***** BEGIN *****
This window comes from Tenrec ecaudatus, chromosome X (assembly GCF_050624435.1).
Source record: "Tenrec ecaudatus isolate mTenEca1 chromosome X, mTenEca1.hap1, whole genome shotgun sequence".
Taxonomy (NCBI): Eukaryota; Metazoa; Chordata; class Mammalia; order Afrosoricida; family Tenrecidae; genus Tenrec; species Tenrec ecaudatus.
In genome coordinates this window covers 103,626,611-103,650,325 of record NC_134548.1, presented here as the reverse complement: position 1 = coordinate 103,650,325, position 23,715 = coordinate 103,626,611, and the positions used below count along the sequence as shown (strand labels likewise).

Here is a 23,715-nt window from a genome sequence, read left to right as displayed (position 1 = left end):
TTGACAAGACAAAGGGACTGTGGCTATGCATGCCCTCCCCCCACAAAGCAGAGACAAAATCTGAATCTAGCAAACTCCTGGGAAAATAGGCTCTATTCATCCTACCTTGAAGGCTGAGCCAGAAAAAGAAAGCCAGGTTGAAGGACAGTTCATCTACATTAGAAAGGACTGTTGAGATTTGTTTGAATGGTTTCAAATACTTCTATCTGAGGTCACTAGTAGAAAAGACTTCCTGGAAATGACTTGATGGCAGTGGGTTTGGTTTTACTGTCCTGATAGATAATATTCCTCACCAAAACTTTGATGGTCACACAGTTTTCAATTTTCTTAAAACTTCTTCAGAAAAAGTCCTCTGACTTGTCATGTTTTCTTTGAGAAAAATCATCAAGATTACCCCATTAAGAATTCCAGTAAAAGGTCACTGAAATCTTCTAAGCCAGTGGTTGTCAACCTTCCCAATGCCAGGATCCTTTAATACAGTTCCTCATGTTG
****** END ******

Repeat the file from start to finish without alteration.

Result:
This window comes from Tenrec ecaudatus, chromosome X (assembly GCF_050624435.1).
Source record: "Tenrec ecaudatus isolate mTenEca1 chromosome X, mTenEca1.hap1, whole genome shotgun sequence".
Taxonomy (NCBI): Eukaryota; Metazoa; Chordata; class Mammalia; order Afrosoricida; family Tenrecidae; genus Tenrec; species Tenrec ecaudatus.
In genome coordinates this window covers 103,626,611-103,650,325 of record NC_134548.1, presented here as the reverse complement: position 1 = coordinate 103,650,325, position 23,715 = coordinate 103,626,611, and the positions used below count along the sequence as shown (strand labels likewise).

Here is a 23,715-nt window from a genome sequence, read left to right as displayed (position 1 = left end):
TTGACAAGACAAAGGGACTGTGGCTATGCATGCCCTCCCCCCACAAAGCAGAGACAAAATCTGAATCTAGCAAACTCCTGGGAAAATAGGCTCTATTCATCCTACCTTGAAGGCTGAGCCAGAAAAAGAAAGCCAGGTTGAAGGACAGTTCATCTACATTAGAAAGGACTGTTGAGATTTGTTTGAATGGTTTCAAATACTTCTATCTGAGGTCACTAGTAGAAAAGACTTCCTGGAAATGACTTGATGGCAGTGGGTTTGGTTTTACTGTCCTGATAGATAATATTCCTCACCAAAACTTTGATGGTCACACAGTTTTCAATTTTCTTAAAACTTCTTCAGAAAAAGTCCTCTGACTTGTCATGTTTTCTTTGAGAAAAATCATCAAGATTACCCCATTAAGAATTCCAGTAAAAGGTCACTGAAATCTTCTAAGCCAGTGGTTGTCAACCTTCCCAATGCCAGGATCCTTTAATACAGTTCCTCATGTTG